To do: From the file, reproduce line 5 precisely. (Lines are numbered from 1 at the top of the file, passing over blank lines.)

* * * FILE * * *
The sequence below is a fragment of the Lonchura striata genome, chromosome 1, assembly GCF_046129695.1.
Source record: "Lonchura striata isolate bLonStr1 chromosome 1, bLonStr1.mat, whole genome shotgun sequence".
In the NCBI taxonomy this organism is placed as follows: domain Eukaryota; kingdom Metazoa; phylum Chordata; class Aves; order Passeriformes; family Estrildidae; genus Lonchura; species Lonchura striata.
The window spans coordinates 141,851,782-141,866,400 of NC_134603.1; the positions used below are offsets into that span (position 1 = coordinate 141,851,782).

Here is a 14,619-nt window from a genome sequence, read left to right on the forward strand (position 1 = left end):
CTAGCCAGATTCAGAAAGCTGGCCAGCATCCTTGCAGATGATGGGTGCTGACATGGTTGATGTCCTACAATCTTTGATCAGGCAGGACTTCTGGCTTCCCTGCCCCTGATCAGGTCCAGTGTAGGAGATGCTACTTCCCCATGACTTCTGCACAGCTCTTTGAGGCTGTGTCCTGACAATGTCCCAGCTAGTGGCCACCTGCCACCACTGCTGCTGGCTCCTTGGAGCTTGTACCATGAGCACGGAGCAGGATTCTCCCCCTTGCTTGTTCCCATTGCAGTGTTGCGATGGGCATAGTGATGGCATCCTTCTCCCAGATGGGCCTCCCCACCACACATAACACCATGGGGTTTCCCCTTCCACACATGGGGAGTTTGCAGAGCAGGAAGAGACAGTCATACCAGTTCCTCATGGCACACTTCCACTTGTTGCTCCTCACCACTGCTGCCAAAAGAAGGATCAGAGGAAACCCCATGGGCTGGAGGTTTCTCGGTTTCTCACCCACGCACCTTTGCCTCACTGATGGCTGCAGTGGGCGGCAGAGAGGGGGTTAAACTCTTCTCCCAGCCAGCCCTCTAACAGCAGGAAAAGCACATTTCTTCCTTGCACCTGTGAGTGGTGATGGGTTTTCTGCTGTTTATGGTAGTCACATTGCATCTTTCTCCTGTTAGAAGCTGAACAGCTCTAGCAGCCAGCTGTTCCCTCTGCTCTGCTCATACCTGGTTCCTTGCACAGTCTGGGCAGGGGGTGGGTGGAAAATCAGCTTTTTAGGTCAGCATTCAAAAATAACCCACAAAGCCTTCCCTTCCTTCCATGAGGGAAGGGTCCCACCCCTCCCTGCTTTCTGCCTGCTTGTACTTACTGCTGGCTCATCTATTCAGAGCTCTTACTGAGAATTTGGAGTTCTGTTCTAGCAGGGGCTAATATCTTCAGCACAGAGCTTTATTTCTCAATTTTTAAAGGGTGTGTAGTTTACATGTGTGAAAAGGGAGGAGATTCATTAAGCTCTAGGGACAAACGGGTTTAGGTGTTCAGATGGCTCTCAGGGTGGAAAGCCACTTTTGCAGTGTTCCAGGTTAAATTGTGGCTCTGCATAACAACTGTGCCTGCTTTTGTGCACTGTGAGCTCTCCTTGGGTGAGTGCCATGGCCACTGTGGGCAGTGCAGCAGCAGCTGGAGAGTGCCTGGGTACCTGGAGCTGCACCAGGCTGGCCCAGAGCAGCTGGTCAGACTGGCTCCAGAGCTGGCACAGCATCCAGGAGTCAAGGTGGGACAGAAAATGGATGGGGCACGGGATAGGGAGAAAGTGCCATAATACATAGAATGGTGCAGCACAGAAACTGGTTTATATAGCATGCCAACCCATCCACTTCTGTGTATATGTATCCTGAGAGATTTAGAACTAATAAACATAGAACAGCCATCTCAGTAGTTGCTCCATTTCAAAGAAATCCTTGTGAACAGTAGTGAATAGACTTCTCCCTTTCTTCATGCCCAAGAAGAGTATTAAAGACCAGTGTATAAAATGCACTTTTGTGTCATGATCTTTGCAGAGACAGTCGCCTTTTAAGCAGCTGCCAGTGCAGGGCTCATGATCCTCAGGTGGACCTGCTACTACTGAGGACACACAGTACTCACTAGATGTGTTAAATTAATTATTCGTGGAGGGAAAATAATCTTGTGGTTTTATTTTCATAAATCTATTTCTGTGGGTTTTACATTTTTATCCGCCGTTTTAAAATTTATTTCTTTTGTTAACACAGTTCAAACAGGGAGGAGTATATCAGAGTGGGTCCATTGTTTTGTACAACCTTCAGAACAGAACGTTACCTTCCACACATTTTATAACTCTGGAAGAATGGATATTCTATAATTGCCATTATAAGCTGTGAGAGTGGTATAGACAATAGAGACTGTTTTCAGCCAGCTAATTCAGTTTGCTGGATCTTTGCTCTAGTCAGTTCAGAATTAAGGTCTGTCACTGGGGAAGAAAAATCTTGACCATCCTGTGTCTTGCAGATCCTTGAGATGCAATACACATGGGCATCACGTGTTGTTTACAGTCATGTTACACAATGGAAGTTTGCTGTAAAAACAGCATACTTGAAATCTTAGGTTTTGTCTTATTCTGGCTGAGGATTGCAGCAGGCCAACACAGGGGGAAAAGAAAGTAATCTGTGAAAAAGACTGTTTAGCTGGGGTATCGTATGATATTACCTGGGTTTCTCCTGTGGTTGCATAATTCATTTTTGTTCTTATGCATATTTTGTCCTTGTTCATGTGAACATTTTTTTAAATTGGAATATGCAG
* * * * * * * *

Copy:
Here is a 14,619-nt window from a genome sequence, read left to right on the forward strand (position 1 = left end):